I have a Woodstock Fireview - it sits out a bit in front of an existing fireplace, so the mantel isn't actually directly above it. I still used the specified clearance to the mantle (even though I could probably have called it a combustible wall) just to be safe, though, and it's probably too high to install a TV over. My owner's manual specifically calls out a heat shield, but it looks like that Lopi manual is a bit more vague - NFPA 211 is the standard for constructing a heat shield, and it looks like they call them 'wall shields' and 'pipe shields', and then specify the clearances as 'reduced clearances' (I would double-check with them if you were actually going to do a Lopi install, though, to make sure I'm reading that correctly). A heat shield is basically a vented non-combustible surface that shields the thing behind it from heat - you need an (IIRC) 1" air gap behind the shield, with 1" venting at the bottom and top to allow air movement. You'll usually see details about it in the section talking about clearances, since it's a way to reduce the required clearances. Sometimes you can get them as a stove accessory along with the stove (for instance, mine has a rear heat shield), so that the shield is unobtrusive and perfectly fits that model, but that probably wouldn't make sense for the top of the stove, so you'd install the shield near the mantle instead.

I wouldn't put the wood stove out in the room if you're going to put a TV over it - high heat is no good for electronics. Another option, depending on how much you use the TV, might be to put in a projector instead - they aren't that expensive, and you can get a remote-controlled screen that drops down when you want to watch something, with all the electronics safely mounted to the ceiling on the other side of the room.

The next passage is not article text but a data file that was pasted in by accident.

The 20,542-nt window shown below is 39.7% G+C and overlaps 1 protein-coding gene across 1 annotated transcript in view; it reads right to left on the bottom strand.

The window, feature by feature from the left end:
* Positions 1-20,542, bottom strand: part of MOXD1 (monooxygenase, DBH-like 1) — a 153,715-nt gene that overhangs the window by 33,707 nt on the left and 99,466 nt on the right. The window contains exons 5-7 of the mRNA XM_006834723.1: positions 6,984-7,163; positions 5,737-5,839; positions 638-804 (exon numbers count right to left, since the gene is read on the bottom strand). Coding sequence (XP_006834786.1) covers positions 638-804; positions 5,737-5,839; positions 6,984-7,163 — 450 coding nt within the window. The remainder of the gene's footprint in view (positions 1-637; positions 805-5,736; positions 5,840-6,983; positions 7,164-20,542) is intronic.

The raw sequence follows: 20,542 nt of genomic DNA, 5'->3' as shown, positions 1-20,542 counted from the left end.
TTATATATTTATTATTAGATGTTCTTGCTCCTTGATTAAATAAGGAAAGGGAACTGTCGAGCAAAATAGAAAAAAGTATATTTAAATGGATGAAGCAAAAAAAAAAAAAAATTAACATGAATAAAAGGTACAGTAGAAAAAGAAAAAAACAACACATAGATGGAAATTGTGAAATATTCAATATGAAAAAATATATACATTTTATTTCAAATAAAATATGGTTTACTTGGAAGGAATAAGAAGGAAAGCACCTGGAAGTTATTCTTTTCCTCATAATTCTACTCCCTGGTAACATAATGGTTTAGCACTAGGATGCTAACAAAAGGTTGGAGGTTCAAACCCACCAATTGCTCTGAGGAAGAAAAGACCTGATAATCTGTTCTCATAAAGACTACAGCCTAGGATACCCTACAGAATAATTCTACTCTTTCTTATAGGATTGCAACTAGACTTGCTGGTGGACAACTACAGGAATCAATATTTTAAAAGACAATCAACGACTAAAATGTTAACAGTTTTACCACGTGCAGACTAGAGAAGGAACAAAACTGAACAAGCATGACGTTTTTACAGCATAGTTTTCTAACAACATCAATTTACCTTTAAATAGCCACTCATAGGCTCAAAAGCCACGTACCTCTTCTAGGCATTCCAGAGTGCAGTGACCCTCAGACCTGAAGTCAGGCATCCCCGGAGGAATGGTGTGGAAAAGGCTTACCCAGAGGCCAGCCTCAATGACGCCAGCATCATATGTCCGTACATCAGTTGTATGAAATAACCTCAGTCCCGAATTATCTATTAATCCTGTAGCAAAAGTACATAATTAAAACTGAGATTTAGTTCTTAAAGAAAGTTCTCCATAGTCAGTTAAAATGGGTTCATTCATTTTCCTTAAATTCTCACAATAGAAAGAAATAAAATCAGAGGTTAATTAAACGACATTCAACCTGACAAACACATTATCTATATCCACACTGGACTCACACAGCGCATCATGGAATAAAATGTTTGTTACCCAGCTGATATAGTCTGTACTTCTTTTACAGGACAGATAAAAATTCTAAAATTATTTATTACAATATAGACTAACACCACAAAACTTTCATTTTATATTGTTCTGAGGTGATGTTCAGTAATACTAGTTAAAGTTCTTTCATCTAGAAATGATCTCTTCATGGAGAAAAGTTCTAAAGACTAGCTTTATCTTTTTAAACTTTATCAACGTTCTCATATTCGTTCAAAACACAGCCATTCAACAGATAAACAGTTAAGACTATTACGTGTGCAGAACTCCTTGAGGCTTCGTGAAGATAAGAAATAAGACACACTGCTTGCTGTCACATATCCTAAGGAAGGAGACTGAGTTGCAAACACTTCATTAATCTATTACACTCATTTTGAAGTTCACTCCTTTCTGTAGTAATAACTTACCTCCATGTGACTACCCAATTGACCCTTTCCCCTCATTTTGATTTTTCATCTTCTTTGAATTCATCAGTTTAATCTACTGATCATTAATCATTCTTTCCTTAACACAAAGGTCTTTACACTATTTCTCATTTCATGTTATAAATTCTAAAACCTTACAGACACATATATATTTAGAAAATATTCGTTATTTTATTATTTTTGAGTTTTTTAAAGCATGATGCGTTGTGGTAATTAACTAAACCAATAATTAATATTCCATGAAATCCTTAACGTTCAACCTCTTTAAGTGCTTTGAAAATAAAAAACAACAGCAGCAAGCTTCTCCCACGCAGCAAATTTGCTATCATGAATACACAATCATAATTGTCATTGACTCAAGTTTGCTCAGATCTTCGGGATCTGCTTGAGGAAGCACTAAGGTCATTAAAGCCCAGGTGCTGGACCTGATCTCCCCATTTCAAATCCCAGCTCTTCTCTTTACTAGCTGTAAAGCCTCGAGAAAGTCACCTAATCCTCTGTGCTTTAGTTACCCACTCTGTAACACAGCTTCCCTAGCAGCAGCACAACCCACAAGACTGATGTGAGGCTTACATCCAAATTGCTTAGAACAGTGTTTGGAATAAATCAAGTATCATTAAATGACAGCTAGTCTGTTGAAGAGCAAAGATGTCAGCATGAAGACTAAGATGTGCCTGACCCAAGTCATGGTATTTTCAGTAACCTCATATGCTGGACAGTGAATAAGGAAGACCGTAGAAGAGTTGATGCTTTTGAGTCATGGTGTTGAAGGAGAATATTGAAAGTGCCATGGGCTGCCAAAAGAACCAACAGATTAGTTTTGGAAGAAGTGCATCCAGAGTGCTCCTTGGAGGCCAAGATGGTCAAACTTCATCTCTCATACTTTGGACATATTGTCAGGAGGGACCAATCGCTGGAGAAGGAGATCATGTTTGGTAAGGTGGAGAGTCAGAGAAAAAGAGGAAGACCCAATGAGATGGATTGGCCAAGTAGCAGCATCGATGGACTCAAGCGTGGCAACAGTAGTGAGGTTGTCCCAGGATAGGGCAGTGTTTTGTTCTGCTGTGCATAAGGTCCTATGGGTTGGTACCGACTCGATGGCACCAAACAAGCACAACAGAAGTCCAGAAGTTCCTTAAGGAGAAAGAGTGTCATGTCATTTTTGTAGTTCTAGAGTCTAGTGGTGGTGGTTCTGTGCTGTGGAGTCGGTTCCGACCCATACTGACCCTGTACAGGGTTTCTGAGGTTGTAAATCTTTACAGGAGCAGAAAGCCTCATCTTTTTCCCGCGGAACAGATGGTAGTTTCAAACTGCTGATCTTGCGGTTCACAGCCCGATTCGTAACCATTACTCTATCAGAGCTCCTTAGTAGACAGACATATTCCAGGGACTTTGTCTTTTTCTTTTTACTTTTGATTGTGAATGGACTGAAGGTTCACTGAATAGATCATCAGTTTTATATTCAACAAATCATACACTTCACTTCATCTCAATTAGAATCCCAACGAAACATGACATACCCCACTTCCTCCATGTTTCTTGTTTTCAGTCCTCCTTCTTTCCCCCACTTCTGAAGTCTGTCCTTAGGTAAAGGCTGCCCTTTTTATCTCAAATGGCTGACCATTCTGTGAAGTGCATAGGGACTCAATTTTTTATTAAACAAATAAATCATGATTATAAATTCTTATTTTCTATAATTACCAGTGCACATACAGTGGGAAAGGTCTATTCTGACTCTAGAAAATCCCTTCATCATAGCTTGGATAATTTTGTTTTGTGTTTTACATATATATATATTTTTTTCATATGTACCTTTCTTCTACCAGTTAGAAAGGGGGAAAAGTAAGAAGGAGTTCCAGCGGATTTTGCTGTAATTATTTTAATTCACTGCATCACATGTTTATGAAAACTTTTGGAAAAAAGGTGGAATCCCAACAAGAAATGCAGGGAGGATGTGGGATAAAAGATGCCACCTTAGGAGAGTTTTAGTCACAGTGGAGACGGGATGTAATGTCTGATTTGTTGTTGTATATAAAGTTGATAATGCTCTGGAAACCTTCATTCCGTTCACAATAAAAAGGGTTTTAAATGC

begreen

Mooderator
Staff member
Nov 18, 2005
96,342
South Puget Sound, WA
If planning for an alcove, all clearances become important because it is an enclosed space with a hot fire centered in it. The alcove ceiling can get particularly hot so many stoved require an alcove ceiling height of 84". The Ashford is a bit lower at 33" + 37" or 70". Still, putting a TV at a say 78 or 80" height above the alcove opening is going to be a source of a lot of neck pain unless watched standing up. Does the room have very high ceilings?
 

klitscher

New Member
Oct 29, 2020
10
West TN
If planning for an alcove, all clearances become important because it is an enclosed space with a hot fire centered in it. The alcove ceiling can get particularly hot so many stoved require an alcove ceiling height of 84". The Ashford is a bit lower at 33" + 37" or 70". Still, putting a TV at a say 78 or 80" height above the alcove opening is going to be a source of a lot of neck pain unless watched standing up. Does the room have very high ceilings?
Thanks for the info. Is it possible/code to install a ducted fan in the top of the alcove to pull heat to a different location? Or to enclose part of the front of the alcove with non-combustible materials and then duct the heat away?
 

begreen

Mooderator
Staff member
Nov 18, 2005
96,342
South Puget Sound, WA
No, that is against mechnical code. Any return has to be at least 10 ft away from the stove.

If the entire alcove was built out of only non-combustible materials, including the studs, then it would be possible to gravity vent out the top of the alcove. However, the face of the alcove would get pretty warm which isn't a good condition for tv electronics.
 

EbS-P

Minister of Fire
Jan 19, 2019
3,541
SE North Carolina
Cost of the exterior alcove should be considered. Will it overhang foundation? If you build the alcove to specs of the stove what happens if you want to upgrade? New stove could have different clearances. Sure you could do it. I would look into a corner install and skip the zero clearance all together.